Justin Gilliland/The New York Times/Redux
You’re never too old to fall in love and marry, as one couple just proved. With family members by their side, and wearing a garter on her leg, Gertrude Mokotoff, 98, and Alvin Mann, 94, recently tied the knot. The romance began eight years ago, according to the New York Times. A mutual friend of the two said to Mann, “I’d like you to meet a very nice young lady.” He said yes, and the rest is part of their story that is spreading around the world.
The two first met at a gym, and it was pretty much love at first sight. As tradition goes, next was the first date. The restaurant of choice: Something Sweet. “He was a perfect gentleman,” she said, and he added, “There was something about her that made me want to keep on talking.”
The couple, both widowed, dated for many years. They still recall their first sleepover. Mann says “we had spent the whole day together, and at night, I set up the bedroom for her, and I was going to be in the next room. She gets into the bed, and I say good night and start walking out, and she says, ‘Where are you going?’”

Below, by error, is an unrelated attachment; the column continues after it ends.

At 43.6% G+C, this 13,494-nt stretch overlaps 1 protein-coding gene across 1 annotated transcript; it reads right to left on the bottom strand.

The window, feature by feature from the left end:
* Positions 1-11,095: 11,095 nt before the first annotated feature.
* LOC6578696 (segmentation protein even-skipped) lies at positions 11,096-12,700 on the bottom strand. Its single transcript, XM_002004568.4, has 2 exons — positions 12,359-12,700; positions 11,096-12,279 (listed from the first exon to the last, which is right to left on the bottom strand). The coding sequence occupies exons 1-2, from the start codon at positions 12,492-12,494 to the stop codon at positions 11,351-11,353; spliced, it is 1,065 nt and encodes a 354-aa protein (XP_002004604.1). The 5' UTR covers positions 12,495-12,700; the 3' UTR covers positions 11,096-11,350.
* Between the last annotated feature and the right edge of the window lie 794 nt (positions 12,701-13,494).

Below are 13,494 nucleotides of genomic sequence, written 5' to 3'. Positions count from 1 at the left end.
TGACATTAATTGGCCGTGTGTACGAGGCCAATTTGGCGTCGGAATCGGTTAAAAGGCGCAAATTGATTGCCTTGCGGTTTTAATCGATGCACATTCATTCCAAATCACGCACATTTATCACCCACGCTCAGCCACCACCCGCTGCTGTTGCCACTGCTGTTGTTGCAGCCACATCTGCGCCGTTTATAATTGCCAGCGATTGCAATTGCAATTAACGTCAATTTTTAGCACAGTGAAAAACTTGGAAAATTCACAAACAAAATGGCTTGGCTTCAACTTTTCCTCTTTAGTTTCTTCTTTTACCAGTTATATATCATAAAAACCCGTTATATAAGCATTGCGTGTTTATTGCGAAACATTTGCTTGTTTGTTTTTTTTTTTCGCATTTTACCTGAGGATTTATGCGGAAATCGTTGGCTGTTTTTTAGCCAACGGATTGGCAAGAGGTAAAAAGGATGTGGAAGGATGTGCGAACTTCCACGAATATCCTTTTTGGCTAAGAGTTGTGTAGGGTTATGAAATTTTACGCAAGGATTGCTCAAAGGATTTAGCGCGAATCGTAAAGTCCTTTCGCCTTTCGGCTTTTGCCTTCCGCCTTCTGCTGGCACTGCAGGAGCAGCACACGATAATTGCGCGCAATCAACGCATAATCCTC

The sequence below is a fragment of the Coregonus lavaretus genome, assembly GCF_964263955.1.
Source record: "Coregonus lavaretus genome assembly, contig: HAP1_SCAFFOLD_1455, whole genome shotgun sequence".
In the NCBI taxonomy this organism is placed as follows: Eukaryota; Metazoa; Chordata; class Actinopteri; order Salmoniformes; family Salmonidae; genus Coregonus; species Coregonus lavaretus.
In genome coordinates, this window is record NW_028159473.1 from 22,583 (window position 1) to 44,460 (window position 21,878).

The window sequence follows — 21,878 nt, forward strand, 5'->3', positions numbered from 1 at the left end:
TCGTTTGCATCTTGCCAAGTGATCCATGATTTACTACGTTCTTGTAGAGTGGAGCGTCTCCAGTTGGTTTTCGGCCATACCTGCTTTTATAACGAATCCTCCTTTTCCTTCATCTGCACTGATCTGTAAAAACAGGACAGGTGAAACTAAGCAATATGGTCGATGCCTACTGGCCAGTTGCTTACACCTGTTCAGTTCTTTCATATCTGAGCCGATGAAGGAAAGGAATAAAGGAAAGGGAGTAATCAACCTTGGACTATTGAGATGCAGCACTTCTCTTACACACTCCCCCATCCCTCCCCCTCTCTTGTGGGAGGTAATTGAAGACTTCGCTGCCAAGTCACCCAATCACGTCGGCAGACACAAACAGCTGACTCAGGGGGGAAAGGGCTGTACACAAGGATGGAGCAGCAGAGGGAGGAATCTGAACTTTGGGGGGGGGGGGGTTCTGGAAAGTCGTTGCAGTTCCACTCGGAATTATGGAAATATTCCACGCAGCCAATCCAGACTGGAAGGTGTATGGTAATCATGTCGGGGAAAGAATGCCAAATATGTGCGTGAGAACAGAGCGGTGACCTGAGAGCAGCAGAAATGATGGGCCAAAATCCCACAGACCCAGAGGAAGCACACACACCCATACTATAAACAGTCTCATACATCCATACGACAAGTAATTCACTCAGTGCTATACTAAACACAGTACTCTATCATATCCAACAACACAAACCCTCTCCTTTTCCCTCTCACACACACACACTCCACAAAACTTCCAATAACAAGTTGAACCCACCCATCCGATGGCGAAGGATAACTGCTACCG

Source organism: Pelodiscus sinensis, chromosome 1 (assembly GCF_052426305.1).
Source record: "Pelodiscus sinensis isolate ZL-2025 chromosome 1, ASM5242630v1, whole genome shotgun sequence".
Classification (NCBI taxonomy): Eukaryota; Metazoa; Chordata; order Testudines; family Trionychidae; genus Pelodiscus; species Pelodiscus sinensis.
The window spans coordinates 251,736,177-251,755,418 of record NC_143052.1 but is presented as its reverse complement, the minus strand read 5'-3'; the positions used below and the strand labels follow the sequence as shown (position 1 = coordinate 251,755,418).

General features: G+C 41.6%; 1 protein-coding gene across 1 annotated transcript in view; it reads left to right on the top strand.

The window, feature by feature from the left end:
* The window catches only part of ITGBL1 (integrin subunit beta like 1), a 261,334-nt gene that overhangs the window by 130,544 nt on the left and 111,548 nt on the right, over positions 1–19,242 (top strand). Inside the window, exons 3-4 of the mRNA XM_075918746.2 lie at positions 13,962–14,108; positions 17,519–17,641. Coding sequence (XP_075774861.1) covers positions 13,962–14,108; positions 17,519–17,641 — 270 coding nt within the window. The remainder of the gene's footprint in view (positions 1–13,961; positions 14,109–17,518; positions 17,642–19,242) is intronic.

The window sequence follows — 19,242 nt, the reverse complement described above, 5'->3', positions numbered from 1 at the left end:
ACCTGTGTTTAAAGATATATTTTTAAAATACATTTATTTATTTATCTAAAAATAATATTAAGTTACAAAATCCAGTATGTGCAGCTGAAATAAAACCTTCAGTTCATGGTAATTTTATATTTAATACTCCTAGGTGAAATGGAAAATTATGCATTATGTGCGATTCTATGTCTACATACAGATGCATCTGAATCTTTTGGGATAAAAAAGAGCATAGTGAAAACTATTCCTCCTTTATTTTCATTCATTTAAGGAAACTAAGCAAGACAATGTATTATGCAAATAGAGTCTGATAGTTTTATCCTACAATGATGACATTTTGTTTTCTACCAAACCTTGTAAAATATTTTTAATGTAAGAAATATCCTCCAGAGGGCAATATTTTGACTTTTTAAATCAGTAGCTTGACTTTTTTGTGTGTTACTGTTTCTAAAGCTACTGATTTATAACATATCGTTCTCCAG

As the years passed, the couple did what couples do but still hadn’t married. That was until one night in June when they were driving home from the theater and Mokotoff decided to break tradition: “I asked him to marry me. I was tired of chasing after him.” They set Aug. 5 as their wedding date.
According to the Times, the Manns have seven children, 12 grandchildren and seven great-grandchildren. About 50 people made it to their ceremony at the Middletown, N.Y., City Hall. From there the couple hopped into his Toyota Corolla, laid on the gas and took off — aluminum cans serving as noisemakers, and a “Just Married” sign on the back of his car let everyone know he and Gert, as he calls her, are newlyweds.
Age has never stopped these two people from doing what they want. Mann said he believes there’s a difference between being old and feeling old, and he feels great. Last year he graduated from college with a bachelor's degree in history. Mokotoff, a longtime biology professor, decided to give politics a try later in life. She became the first female mayor of Middletown.
August is turning out to be a busy month for the two, as on Sunday Mokotoff turns 99 years old. With everything going on in their lives, the two still work out twice a week at the gym where they met.
So what is their secret to success? The couple answered that question and more in their in-depth interview with the New York Times.